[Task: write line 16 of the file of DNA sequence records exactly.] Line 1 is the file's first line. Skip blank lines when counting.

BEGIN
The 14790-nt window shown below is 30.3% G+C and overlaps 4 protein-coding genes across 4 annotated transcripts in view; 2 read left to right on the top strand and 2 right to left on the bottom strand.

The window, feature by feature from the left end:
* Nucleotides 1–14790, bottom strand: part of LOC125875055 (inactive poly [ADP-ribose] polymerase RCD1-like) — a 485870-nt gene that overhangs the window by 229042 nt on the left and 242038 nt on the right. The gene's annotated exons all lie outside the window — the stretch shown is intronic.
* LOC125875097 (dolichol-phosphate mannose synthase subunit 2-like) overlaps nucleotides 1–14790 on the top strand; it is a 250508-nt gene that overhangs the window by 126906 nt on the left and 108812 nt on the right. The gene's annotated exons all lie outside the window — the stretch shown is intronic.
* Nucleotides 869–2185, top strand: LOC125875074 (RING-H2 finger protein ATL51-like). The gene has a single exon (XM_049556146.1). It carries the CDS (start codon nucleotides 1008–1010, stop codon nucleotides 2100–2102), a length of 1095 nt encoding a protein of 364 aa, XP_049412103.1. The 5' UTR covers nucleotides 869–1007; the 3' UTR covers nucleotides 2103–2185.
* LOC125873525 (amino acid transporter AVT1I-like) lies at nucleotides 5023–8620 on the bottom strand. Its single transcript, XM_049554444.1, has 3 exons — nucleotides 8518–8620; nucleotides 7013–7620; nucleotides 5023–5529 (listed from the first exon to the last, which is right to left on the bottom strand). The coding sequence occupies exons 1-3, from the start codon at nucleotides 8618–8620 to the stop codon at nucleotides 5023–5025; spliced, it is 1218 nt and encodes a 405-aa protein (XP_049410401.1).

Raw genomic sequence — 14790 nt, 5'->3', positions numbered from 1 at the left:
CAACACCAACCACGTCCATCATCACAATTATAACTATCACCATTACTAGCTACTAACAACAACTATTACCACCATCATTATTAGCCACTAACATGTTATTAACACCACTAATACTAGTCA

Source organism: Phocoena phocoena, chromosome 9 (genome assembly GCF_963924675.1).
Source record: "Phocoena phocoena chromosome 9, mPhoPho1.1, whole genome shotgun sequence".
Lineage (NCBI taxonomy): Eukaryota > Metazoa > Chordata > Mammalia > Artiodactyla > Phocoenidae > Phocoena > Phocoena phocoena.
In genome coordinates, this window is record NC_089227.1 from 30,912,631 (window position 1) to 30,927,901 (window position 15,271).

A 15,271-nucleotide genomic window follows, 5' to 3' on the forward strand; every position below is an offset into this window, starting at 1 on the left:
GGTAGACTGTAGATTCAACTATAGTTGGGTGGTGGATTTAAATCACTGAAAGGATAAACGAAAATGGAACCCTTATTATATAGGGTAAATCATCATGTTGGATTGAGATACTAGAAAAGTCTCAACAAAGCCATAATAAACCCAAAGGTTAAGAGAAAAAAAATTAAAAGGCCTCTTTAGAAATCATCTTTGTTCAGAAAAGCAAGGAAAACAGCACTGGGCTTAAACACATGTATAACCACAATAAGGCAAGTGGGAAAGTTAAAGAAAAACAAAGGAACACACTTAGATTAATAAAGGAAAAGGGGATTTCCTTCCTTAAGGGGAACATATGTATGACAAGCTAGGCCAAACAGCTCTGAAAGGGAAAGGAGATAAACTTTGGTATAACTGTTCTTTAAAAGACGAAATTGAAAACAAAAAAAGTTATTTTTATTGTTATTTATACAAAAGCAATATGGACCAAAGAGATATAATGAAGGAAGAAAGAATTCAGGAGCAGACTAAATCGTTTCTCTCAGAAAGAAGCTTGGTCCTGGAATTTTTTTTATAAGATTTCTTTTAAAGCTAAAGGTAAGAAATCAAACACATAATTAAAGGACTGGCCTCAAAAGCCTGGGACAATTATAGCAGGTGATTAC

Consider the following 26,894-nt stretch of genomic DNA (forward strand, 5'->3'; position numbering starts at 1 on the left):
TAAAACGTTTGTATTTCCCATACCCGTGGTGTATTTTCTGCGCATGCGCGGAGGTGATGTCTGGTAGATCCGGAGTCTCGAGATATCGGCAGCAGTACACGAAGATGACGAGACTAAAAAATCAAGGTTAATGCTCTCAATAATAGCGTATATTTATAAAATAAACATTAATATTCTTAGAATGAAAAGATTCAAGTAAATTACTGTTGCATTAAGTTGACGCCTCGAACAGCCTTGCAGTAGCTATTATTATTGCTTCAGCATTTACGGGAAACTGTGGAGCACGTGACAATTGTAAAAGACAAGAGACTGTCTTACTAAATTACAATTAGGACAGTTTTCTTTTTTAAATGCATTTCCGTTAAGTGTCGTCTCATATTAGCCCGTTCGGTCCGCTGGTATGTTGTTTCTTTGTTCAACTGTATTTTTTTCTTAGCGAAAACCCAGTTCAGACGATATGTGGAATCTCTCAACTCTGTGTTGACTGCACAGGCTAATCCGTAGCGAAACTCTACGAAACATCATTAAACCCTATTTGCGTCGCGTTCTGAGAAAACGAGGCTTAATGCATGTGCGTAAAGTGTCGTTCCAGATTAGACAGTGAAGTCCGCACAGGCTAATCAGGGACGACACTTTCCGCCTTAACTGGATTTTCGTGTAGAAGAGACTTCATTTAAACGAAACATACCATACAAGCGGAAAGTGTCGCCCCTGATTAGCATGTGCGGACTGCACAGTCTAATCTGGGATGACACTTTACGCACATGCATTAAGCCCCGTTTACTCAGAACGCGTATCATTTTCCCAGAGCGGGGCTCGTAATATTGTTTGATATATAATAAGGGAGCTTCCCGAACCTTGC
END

TAAAACGTTTGTATTTCCCATACCCGTGGTGTATTTTCTGCGCATGCGCGGAGGTGATGTCTGGTAGATCCGGAGTCTCGAGATATCGGCAGCAGTACACGAAGATGACGAGACTAAAAAATCAAGGTTAATGCTCTCAATAATAGCGTATATTTATAAAATAAACATTAATATTCTTAGAATGAAAAGATTCAAGTAAATTACTGTTGCATTAAGTTGACGCCTCGAACAGCCTTGCAGTAGCTATTATTATTGCTTCAGCATTTACGGGAAACTGTGGAGCACGTGACAATTGTAAAAGACAAGAGACTGTCTTACTAAATTACAATTAGGACAGTTTTCTTTTTTAAATGCATTTCCGTTAAGTGTCGTCTCATATTAGCCCGTTCGGTCCGCTGGTATGTTGTTTCTTTGTTCAACTGTATTTTTTTCTTAGCGAAAACCCAGTTCAGACGATATGTGGAATCTCTCAACTCTGTGTTGACTGCACAGGCTAATCCGTAGCGAAACTCTACGAAACATCATTAAACCCTATTTGCGTCGCGTTCTGAGAAAACGAGGCTTAATGCATGTGCGTAAAGTGTCGTTCCAGATTAGACAGTGAAGTCCGCACAGGCTAATCAGGGACGACACTTTCCGCCTTAACTGGATTTTCGTGTAGAAGAGACTTCATTTAAACGAAACATACCATACAAGCGGAAAGTGTCGCCCCTGATTAGCATGTGCGGACTGCACAGTCTAATCTGGGATGACACTTTACGCACATGCATTAAGCCCCGTTTACTCAGAACGCGTATCATTTTCCCAGAGCGGGGCTCGTAATATTGTTTGATATATAATAAGGGAGCTTCCCGAACCTTGC